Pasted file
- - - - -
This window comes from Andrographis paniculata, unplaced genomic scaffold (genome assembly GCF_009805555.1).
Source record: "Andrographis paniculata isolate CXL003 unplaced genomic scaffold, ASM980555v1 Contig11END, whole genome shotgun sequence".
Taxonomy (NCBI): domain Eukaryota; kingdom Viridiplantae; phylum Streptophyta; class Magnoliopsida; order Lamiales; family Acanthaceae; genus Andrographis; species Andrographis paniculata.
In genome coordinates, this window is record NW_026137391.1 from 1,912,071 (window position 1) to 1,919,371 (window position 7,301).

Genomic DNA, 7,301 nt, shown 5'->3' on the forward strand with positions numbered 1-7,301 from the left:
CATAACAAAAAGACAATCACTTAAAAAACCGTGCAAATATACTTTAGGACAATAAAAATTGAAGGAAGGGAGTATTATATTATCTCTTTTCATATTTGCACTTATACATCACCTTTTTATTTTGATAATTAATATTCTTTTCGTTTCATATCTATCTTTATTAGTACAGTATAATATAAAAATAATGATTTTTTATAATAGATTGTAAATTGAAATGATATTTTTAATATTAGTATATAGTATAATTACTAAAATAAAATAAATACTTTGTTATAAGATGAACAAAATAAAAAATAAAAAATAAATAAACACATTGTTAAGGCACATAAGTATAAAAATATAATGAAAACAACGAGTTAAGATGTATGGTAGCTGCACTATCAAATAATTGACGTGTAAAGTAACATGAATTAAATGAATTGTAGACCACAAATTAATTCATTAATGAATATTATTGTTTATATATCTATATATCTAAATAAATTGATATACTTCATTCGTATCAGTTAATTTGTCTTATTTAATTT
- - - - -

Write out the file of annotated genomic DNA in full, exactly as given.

This window comes from Andrographis paniculata, unplaced genomic scaffold (genome assembly GCF_009805555.1).
Source record: "Andrographis paniculata isolate CXL003 unplaced genomic scaffold, ASM980555v1 Contig11END, whole genome shotgun sequence".
Taxonomy (NCBI): domain Eukaryota; kingdom Viridiplantae; phylum Streptophyta; class Magnoliopsida; order Lamiales; family Acanthaceae; genus Andrographis; species Andrographis paniculata.
In genome coordinates, this window is record NW_026137391.1 from 1,912,071 (window position 1) to 1,919,371 (window position 7,301).

Genomic DNA, 7,301 nt, shown 5'->3' on the forward strand with positions numbered 1-7,301 from the left:
CATAACAAAAAGACAATCACTTAAAAAACCGTGCAAATATACTTTAGGACAATAAAAATTGAAGGAAGGGAGTATTATATTATCTCTTTTCATATTTGCACTTATACATCACCTTTTTATTTTGATAATTAATATTCTTTTCGTTTCATATCTATCTTTATTAGTACAGTATAATATAAAAATAATGATTTTTTATAATAGATTGTAAATTGAAATGATATTTTTAATATTAGTATATAGTATAATTACTAAAATAAAATAAATACTTTGTTATAAGATGAACAAAATAAAAAATAAAAAATAAATAAACACATTGTTAAGGCACATAAGTATAAAAATATAATGAAAACAACGAGTTAAGATGTATGGTAGCTGCACTATCAAATAATTGACGTGTAAAGTAACATGAATTAAATGAATTGTAGACCACAAATTAATTCATTAATGAATATTATTGTTTATATATCTATATATCTAAATAAATTGATATACTTCATTCGTATCAGTTAATTTGTCTTATTTAATTT